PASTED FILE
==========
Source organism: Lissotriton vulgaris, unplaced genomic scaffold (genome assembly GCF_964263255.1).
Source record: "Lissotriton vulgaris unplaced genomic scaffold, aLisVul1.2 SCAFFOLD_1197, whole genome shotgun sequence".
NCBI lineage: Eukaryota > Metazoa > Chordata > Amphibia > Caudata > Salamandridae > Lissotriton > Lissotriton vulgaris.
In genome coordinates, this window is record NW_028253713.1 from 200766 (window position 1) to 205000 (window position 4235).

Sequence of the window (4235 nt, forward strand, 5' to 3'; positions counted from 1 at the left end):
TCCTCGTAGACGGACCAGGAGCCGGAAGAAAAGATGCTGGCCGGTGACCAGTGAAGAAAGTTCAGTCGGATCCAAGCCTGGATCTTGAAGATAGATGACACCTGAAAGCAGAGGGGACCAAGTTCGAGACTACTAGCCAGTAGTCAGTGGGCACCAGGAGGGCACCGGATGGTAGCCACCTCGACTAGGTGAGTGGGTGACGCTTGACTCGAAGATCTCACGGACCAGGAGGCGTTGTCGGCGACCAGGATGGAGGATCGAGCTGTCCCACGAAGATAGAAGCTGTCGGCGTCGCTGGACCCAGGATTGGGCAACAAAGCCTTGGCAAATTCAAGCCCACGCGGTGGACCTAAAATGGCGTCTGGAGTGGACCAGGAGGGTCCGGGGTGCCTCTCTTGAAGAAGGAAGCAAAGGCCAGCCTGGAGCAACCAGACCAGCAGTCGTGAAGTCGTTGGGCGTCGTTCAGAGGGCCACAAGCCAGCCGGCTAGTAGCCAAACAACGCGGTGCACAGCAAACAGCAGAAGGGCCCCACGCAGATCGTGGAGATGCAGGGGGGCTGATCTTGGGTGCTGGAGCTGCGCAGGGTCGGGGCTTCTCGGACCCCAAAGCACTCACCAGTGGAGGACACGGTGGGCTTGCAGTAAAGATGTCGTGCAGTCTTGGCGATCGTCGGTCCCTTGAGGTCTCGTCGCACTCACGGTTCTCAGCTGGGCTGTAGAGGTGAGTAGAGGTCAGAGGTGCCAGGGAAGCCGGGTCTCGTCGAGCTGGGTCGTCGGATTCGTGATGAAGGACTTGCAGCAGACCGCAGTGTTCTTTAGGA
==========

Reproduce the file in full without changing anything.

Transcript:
Source organism: Lissotriton vulgaris, unplaced genomic scaffold (genome assembly GCF_964263255.1).
Source record: "Lissotriton vulgaris unplaced genomic scaffold, aLisVul1.2 SCAFFOLD_1197, whole genome shotgun sequence".
NCBI lineage: Eukaryota > Metazoa > Chordata > Amphibia > Caudata > Salamandridae > Lissotriton > Lissotriton vulgaris.
In genome coordinates, this window is record NW_028253713.1 from 200766 (window position 1) to 205000 (window position 4235).

Sequence of the window (4235 nt, forward strand, 5' to 3'; positions counted from 1 at the left end):
TCCTCGTAGACGGACCAGGAGCCGGAAGAAAAGATGCTGGCCGGTGACCAGTGAAGAAAGTTCAGTCGGATCCAAGCCTGGATCTTGAAGATAGATGACACCTGAAAGCAGAGGGGACCAAGTTCGAGACTACTAGCCAGTAGTCAGTGGGCACCAGGAGGGCACCGGATGGTAGCCACCTCGACTAGGTGAGTGGGTGACGCTTGACTCGAAGATCTCACGGACCAGGAGGCGTTGTCGGCGACCAGGATGGAGGATCGAGCTGTCCCACGAAGATAGAAGCTGTCGGCGTCGCTGGACCCAGGATTGGGCAACAAAGCCTTGGCAAATTCAAGCCCACGCGGTGGACCTAAAATGGCGTCTGGAGTGGACCAGGAGGGTCCGGGGTGCCTCTCTTGAAGAAGGAAGCAAAGGCCAGCCTGGAGCAACCAGACCAGCAGTCGTGAAGTCGTTGGGCGTCGTTCAGAGGGCCACAAGCCAGCCGGCTAGTAGCCAAACAACGCGGTGCACAGCAAACAGCAGAAGGGCCCCACGCAGATCGTGGAGATGCAGGGGGGCTGATCTTGGGTGCTGGAGCTGCGCAGGGTCGGGGCTTCTCGGACCCCAAAGCACTCACCAGTGGAGGACACGGTGGGCTTGCAGTAAAGATGTCGTGCAGTCTTGGCGATCGTCGGTCCCTTGAGGTCTCGTCGCACTCACGGTTCTCAGCTGGGCTGTAGAGGTGAGTAGAGGTCAGAGGTGCCAGGGAAGCCGGGTCTCGTCGAGCTGGGTCGTCGGATTCGTGATGAAGGACTTGCAGCAGACCGCAGTGTTCTTTAGGA